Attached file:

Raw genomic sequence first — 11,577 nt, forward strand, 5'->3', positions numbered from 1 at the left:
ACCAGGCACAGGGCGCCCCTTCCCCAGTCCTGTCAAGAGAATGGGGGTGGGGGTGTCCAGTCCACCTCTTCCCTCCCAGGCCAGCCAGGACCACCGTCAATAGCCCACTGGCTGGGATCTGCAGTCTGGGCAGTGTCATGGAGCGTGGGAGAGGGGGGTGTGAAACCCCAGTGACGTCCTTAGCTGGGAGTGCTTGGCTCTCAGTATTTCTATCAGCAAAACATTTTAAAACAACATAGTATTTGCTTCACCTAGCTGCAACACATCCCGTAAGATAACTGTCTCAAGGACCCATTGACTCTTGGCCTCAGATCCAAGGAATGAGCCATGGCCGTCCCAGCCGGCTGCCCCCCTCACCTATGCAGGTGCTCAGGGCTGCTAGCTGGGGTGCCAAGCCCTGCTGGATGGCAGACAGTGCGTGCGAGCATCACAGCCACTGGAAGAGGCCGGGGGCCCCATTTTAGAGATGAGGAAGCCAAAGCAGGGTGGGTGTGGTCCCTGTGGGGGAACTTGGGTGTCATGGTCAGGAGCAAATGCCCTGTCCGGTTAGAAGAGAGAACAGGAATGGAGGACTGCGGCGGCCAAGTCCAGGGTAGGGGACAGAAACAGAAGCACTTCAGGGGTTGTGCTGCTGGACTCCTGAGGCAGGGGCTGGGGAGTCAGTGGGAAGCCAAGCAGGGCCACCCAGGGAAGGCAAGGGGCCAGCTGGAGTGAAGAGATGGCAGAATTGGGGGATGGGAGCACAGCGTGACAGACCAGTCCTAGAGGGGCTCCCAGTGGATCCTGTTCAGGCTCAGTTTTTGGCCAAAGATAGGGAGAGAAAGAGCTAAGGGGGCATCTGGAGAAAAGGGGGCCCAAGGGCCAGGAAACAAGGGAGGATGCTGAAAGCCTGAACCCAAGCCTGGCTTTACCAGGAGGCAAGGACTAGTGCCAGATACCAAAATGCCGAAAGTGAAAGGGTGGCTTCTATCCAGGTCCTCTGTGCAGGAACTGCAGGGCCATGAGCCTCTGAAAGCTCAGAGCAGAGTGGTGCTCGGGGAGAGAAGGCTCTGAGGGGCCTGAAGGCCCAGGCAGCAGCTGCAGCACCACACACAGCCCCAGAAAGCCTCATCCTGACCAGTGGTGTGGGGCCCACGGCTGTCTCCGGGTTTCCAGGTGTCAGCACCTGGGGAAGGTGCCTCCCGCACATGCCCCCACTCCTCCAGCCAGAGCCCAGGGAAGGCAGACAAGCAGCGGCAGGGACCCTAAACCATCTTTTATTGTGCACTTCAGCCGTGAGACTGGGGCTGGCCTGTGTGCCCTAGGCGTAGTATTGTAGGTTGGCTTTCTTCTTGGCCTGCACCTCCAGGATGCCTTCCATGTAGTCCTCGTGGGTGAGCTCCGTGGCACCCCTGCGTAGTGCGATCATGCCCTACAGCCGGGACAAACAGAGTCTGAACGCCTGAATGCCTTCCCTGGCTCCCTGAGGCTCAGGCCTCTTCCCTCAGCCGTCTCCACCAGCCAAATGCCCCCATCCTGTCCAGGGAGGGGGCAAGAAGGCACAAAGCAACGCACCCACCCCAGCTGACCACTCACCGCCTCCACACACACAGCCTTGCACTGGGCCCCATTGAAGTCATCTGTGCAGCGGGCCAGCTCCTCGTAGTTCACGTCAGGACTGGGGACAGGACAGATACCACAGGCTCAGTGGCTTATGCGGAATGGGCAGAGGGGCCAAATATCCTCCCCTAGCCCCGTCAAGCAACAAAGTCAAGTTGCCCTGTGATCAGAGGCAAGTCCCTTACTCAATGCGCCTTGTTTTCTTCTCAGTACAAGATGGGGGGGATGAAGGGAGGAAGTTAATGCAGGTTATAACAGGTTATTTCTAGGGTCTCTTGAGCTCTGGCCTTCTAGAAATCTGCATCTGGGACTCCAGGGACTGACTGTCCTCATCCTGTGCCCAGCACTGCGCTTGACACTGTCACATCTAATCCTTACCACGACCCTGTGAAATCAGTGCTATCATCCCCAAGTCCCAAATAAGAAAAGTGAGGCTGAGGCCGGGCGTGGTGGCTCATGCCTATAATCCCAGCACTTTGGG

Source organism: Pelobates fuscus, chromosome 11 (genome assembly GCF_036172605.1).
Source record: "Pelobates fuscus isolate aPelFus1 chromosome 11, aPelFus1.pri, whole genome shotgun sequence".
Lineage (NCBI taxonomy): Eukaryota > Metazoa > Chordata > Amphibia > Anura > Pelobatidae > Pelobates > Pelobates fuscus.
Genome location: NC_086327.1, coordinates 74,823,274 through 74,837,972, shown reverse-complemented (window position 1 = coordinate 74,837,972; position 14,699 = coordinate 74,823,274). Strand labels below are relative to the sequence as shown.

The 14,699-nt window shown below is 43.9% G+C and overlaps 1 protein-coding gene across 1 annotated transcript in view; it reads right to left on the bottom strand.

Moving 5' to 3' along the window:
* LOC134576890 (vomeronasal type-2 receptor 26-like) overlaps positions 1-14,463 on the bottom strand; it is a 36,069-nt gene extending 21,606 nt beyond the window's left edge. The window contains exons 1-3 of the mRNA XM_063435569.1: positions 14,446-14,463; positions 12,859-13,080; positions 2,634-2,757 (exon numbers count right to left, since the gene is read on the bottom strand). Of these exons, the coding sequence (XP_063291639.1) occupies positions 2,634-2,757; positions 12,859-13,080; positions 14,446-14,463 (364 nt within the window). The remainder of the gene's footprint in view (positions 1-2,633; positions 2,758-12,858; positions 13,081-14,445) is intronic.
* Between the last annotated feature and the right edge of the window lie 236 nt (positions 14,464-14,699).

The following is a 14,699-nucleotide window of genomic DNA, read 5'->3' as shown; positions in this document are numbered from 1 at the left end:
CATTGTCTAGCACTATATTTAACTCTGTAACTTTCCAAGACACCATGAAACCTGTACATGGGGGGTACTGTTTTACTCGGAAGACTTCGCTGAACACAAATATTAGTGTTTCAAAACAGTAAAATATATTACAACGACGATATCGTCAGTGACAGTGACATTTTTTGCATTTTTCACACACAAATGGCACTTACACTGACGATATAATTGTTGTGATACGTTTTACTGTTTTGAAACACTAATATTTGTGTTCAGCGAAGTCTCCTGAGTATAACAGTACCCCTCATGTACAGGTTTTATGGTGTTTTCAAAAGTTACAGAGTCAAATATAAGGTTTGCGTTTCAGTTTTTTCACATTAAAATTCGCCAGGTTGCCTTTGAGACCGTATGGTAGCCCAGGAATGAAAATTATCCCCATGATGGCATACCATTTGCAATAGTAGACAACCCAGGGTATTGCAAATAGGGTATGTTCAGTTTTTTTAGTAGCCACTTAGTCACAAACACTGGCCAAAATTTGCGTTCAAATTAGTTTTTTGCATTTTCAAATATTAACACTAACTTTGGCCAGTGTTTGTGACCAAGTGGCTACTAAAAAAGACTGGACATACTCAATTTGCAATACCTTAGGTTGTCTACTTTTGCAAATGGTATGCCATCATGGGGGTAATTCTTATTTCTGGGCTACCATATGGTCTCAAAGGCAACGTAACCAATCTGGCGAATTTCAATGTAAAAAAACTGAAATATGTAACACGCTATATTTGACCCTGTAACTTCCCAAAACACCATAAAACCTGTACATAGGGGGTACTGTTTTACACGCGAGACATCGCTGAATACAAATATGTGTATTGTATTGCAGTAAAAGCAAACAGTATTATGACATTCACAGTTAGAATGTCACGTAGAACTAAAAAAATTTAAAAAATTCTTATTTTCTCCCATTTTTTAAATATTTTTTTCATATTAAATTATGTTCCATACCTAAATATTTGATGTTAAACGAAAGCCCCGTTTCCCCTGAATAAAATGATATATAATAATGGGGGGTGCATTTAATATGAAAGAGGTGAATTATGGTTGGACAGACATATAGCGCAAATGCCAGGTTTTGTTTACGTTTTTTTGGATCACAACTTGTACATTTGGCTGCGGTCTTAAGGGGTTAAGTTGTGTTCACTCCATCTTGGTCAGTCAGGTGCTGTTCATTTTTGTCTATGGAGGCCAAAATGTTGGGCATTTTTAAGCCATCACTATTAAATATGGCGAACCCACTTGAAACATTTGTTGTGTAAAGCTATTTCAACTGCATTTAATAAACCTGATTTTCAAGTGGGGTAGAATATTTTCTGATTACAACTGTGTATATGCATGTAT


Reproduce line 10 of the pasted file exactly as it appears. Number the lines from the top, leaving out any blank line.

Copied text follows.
* Between the last annotated feature and the right edge of the window lie 236 nt (positions 14,464-14,699).